Virginia Senate advances Equal Rights Amendment
Equal Rights Amendment (ERA) supporters stand under a portrait of Thomas Jefferson as Sen. Glen H. Sturtevant, R-Richmond, presents his Equal Rights Amendment bill to the Senate Privileges and Elections committee at the Pocahontas Building in Richmond, Va., Wednesday, Jan. 9. The bill passed by a vote of 8-6. | Bob Brown / Richmond Times-Dispatch via AP

RICHMOND, Va.—On Tuesday, January 15, a big step was taken in the effort to make the proposed Equal Rights Amendment the 28th Amendment to the United States Constitution. The 98-year effort to get this amendment approved may, at last, be crowned with success.

By a large margin, 26 to 14, the 40-member Virginia State Senate voted to approve the amendment for the sixth time since 2011. There is a good chance that the House of Delegates, the lower house of the Virginia General Assembly, where the other five efforts to pass the measure failed, will follow suit, making Virginia the 38th state to ratify the amendment. If that happens, the requirement would be met that an amendment be passed by both houses of the U.S. Congress and ratified by the legislatures of three-quarters of the states (Illinois ratified the amendment just last year).

Delegate Jennifer Carroll Foy, D-Price William, cheers on Equal Rights Amendment demonstrators outside the Capitol in Richmond, Va., Wednesday, Jan. 9, at the opening session of the General Assembly. | Steve Helber / AP

The “only” hurdle will be to get Congress to agree that the amendment process is now revived, after lying dormant, after the original ratification deadline expired in March 1979. There are different legal interpretations of the possibility of accomplishing this. But the amendment’s supporters are optimistic, due to the bipartisan “yes” vote on January 15, due to the advances the Democrats hope to make in state legislative elections this year, and to the large scale mobilizations for women’s rights nationwide.  Right-wing anti-choice organizations tried to block the Senate actions but were thwarted when even some senators they considered to be their allies ended up voting “yes.”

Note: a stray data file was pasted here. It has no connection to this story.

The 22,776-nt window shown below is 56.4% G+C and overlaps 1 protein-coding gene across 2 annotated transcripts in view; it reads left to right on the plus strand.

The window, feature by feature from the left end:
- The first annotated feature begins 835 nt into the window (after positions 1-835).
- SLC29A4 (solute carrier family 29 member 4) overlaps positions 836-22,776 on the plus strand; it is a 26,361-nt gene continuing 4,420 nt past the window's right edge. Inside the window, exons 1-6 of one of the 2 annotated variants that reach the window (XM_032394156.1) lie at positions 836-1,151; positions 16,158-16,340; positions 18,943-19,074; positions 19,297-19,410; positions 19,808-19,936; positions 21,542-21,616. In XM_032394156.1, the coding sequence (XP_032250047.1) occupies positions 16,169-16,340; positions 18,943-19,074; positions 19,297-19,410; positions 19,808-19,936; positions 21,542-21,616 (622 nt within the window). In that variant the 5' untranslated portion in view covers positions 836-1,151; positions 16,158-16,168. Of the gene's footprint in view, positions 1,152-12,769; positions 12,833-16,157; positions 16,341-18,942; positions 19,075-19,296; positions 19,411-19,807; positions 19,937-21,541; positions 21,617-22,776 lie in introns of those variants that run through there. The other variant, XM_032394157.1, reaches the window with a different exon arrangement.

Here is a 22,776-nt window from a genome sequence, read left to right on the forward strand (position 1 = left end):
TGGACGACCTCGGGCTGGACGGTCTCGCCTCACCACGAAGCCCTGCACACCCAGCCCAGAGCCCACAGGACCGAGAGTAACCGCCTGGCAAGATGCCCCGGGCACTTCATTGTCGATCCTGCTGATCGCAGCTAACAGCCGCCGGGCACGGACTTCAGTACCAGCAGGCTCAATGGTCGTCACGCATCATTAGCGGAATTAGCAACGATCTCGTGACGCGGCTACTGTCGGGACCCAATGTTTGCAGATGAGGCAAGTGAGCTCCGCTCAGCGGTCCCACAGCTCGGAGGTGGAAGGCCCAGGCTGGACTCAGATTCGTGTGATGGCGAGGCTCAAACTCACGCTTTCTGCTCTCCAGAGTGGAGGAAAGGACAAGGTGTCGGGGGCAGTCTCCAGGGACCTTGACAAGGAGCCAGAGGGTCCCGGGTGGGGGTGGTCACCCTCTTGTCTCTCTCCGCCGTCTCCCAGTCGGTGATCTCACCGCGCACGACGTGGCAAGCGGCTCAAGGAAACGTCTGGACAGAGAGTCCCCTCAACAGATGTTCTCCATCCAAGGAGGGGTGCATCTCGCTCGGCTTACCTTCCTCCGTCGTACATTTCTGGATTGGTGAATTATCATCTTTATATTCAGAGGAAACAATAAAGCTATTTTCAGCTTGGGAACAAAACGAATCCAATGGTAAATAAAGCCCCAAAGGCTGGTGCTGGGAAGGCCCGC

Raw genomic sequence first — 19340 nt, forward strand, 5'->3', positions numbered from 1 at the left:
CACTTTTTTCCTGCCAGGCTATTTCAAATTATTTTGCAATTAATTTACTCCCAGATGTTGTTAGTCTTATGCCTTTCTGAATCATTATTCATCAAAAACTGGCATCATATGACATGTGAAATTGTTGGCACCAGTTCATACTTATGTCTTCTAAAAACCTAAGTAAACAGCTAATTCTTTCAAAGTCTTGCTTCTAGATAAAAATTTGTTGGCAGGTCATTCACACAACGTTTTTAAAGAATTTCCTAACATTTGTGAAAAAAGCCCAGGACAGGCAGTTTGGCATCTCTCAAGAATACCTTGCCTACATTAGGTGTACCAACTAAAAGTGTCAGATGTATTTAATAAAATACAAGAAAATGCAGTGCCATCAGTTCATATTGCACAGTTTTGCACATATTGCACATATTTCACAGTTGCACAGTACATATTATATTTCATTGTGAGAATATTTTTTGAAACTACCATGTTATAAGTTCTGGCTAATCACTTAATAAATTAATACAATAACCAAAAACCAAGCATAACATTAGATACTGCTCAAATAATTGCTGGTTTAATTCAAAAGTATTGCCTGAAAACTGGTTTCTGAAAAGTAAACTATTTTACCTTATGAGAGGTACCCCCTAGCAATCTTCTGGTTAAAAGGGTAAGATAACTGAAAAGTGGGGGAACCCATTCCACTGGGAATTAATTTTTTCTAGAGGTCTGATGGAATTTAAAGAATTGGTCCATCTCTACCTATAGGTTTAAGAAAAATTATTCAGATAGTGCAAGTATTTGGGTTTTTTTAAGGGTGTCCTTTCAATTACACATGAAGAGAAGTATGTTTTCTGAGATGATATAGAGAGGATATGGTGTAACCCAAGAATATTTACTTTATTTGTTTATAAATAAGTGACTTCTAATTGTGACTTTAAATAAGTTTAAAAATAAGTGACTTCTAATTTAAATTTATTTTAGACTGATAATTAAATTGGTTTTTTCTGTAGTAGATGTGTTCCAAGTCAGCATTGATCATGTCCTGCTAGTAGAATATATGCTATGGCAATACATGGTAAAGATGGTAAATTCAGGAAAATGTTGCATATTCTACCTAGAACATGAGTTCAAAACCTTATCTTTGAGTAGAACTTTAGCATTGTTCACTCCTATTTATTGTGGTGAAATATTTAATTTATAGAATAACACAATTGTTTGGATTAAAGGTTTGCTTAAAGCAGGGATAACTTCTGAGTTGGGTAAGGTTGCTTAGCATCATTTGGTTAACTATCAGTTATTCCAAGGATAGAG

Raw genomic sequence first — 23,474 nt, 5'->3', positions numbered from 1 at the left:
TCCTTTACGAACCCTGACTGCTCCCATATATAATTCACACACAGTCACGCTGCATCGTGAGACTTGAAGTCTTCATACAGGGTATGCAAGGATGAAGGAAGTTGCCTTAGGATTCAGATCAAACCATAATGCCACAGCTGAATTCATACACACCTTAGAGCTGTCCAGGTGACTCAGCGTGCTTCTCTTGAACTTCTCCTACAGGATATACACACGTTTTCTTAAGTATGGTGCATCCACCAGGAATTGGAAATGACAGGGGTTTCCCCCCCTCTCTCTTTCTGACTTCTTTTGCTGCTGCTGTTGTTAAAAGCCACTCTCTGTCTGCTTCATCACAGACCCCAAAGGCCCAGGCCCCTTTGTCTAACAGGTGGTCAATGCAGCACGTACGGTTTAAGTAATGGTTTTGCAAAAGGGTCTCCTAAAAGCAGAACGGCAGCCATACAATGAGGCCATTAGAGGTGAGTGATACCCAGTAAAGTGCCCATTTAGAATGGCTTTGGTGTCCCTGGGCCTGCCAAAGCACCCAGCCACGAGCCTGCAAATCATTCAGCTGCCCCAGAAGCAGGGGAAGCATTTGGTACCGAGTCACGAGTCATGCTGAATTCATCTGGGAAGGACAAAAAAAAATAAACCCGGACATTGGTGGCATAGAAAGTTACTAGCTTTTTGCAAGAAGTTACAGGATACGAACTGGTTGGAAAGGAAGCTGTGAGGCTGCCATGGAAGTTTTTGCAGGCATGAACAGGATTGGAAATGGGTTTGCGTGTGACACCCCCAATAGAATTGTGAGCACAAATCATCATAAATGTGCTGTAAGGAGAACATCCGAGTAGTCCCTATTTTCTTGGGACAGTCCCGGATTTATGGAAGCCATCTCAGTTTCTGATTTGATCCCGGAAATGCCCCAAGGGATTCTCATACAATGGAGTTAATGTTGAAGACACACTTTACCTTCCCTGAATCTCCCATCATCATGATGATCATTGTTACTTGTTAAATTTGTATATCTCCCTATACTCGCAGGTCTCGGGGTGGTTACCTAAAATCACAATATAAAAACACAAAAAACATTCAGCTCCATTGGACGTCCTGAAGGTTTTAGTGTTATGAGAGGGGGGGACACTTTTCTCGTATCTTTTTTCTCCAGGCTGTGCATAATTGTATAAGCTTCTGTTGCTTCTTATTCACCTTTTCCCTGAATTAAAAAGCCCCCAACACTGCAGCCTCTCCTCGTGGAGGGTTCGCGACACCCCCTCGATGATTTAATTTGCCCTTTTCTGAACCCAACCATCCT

Approval of the Equal Rights Amendment is only one piece of the ambitious legislative program progressive Democrats are advancing in the Virginia General Assembly this year. Another key measure was the restoration of the voting rights of felons who have finished serving their sentences. That measure, which would have helped to reverse Virginia’s historic disenfranchisement of lower income and minority working class people, was blocked in a Senate committee on a strictly party-line vote (eight Republicans against, six Democrats for), however. This means that felons can only get their voting rights restored by petitioning the governor, one by one.

The Democrats still hold out hope for the passage of some other progressive legislation in this session of the General Assembly. On Monday, January 14, the Senate Commerce and Labor Committee voted 8 to 6 to raise Virginia’s minimum wage, currently set at the federal minimum of $7.25 per hour, to $15.00 per hour by 2021. This advance was made possible by the decision of two Republicans to join the Democrats in voting “yes” on Senate Bill 1200.

Also on Monday, Del. Jennifer Carroll Foy (D-Woodbridge) and Sen. Jennifer Boysko (D-Herndon) introduced identical bills calling for the establishment of paid family and medical leave for Virginia workers, starting on January 1, 2022. Beneficiaries would be new parents, active duty military personnel, seriously ill people, and people who have to stay away from work to take care of seriously ill family members. At a Monday press conference in which she announced House Bill 2120, Foy said “Spending time with a dying relative, giving birth to a child, caring for a sick parent—these should not be privileges reserved just for wealthy Virginians” but should be available to all.

Currently, the Republicans have 21 votes in the Virginia State Senate to the Democrats’ 19, and 51 votes in the House of Delegates to the Democrats’ 48. One Northern Virginia House seat is currently vacant but will probably go to a Democrat in the coming special election. This year, all House and Senate seats are up for election, and the Democrats hope that the popularity of the measures they are introducing will allow them to win majorities in both houses in November.


CONTRIBUTOR

Emile Schepers
Emile Schepers

Emile Schepers is a veteran civil and immigrant rights activist. Emile Schepers was born in South Africa and has a doctorate in cultural anthropology from Northwestern University. He has worked as a researcher and activist in urban, working-class communities in Chicago since 1966. He is active in the struggle for immigrant rights, in solidarity with the Cuban Revolution and a number of other issues. He now writes from Northern Virginia.

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